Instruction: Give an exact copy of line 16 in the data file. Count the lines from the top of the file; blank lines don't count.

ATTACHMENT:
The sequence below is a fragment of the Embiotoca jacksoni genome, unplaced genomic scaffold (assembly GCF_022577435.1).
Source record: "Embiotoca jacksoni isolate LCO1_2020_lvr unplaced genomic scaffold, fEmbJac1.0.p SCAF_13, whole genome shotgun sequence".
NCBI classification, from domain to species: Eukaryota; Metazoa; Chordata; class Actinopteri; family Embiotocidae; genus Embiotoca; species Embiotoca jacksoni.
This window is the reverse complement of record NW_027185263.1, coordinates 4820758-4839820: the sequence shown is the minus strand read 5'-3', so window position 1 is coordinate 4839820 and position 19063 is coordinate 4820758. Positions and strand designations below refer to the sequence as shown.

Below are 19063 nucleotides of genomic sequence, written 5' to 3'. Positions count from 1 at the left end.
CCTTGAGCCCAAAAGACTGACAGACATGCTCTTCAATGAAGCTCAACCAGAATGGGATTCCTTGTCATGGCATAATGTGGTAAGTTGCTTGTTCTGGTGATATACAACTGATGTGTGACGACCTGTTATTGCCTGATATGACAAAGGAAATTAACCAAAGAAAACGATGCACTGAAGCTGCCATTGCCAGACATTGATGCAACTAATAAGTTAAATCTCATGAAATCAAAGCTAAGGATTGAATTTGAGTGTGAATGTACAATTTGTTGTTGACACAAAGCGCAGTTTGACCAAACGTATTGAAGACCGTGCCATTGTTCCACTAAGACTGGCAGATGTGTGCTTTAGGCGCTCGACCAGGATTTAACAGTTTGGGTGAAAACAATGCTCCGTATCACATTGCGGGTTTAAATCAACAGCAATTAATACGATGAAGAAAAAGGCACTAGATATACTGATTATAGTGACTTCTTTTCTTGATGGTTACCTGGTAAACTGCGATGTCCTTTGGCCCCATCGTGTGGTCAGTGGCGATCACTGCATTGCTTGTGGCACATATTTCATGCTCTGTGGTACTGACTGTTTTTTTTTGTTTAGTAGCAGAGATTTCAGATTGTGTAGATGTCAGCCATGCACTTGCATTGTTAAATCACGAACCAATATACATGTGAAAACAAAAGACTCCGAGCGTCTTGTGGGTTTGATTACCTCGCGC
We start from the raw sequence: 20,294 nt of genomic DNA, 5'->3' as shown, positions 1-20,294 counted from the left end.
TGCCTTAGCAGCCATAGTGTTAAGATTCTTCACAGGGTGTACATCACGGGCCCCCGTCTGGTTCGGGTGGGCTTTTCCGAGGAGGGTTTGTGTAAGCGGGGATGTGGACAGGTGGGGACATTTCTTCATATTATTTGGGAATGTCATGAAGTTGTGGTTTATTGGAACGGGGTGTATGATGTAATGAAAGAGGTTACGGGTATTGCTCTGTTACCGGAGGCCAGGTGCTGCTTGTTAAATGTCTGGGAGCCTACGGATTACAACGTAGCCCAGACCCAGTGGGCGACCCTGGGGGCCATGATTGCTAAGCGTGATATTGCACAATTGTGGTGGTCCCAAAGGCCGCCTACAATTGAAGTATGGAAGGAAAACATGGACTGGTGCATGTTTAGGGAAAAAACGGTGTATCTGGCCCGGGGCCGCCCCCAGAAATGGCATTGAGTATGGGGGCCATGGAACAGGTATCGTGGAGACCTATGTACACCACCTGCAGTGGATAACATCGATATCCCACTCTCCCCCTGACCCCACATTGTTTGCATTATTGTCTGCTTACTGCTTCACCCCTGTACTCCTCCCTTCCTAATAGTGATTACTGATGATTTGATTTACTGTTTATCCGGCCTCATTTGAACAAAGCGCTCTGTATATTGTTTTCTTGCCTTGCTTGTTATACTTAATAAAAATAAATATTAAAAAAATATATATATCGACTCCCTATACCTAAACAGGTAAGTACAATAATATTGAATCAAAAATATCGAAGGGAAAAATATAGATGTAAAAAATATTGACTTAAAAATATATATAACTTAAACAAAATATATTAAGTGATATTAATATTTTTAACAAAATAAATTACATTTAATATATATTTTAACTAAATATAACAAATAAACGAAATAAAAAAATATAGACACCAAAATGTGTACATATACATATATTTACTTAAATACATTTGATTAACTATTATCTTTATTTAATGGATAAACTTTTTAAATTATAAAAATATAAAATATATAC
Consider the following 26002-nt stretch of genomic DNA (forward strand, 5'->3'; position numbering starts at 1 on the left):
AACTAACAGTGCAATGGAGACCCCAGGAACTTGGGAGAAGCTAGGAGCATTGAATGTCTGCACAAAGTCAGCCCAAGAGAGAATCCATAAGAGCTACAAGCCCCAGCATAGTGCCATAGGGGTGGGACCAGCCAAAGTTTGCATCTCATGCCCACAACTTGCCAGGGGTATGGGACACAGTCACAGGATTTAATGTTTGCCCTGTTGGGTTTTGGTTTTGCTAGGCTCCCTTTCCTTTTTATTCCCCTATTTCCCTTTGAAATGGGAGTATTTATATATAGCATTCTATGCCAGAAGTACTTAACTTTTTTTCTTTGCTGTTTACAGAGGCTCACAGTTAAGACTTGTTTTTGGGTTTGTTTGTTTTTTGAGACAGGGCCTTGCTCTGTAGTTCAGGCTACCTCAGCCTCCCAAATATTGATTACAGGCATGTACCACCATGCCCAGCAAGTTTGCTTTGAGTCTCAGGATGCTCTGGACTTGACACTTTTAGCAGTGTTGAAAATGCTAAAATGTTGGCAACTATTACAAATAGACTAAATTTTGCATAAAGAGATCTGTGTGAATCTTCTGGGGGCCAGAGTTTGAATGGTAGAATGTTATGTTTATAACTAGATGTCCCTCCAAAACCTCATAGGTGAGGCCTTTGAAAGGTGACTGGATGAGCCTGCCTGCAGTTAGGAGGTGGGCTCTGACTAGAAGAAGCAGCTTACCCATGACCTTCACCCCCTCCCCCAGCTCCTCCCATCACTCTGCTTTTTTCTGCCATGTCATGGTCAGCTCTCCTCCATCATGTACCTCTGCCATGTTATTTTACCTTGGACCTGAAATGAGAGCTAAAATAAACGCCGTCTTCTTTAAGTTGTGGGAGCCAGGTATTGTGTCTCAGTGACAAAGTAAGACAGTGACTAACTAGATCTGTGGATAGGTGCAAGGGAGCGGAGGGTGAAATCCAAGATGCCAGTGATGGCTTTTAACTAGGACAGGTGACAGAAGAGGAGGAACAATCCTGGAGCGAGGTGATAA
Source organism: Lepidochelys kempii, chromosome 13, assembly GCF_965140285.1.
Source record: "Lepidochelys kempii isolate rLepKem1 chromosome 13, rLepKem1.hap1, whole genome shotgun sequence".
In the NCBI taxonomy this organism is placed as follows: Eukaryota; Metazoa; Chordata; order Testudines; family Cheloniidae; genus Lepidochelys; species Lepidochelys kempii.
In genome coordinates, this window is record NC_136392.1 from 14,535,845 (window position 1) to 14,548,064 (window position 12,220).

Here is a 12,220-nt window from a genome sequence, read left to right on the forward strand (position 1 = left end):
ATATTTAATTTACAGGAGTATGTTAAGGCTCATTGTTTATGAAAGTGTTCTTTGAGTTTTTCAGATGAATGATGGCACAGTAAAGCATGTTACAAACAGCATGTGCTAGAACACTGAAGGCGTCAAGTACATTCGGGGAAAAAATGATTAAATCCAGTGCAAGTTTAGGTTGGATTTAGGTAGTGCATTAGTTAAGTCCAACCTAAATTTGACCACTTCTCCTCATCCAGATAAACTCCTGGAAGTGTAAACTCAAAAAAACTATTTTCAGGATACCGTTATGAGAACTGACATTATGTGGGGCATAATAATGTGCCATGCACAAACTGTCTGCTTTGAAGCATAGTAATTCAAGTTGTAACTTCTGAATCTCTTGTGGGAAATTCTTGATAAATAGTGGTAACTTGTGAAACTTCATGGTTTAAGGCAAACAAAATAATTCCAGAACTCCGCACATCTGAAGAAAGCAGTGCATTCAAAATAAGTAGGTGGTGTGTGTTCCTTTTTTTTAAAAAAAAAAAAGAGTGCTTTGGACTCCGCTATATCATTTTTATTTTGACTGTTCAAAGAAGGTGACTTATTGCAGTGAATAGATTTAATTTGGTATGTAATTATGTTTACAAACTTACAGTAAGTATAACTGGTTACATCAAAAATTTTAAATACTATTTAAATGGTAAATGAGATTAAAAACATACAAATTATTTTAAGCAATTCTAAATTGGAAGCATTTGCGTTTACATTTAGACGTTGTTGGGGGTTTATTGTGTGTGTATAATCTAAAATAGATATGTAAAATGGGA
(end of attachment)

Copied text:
ATATTTAATTTACAGGAGTATGTTAAGGCTCATTGTTTATGAAAGTGTTCTTTGAGTTTTTCAGATGAATGATGGCACAGTAAAGCATGTTACAAACAGCATGTGCTAGAACACTGAAGGCGTCAAGTACATTCGGGGAAAAAATGATTAAATCCAGTGCAAGTTTAGGTTGGATTTAGGTAGTGCATTAGTTAAGTCCAACCTAAATTTGACCACTTCTCCTCATCCAGATAAACTCCTGGAAGTGTAAACTCAAAAAAACTATTTTCAGGATACCGTTATGAGAACTGACATTATGTGGGGCATAATAATGTGCCATGCACAAACTGTCTGCTTTGAAGCATAGTAATTCAAGTTGTAACTTCTGAATCTCTTGTGGGAAATTCTTGATAAATAGTGGTAACTTGTGAAACTTCATGGTTTAAGGCAAACAAAATAATTCCAGAACTCCGCACATCTGAAGAAAGCAGTGCATTCAAAATAAGTAGGTGGTGTGTGTTCCTTTTTTTTAAAAAAAAAAAAGAGTGCTTTGGACTCCGCTATATCATTTTTATTTTGACTGTTCAAAGAAGGTGACTTATTGCAGTGAATAGATTTAATTTGGTATGTAATTATGTTTACAAACTTACAGTAAGTATAACTGGTTACATCAAAAATTTTAAATACTATTTAAATGGTAAATGAGATTAAAAACATACAAATTATTTTAAGCAATTCTAAATTGGAAGCATTTGCGTTTACATTTAGACGTTGTTGGGGGTTTATTGTGTGTGTATAATCTAAAATAGATATGTAAAATGGGA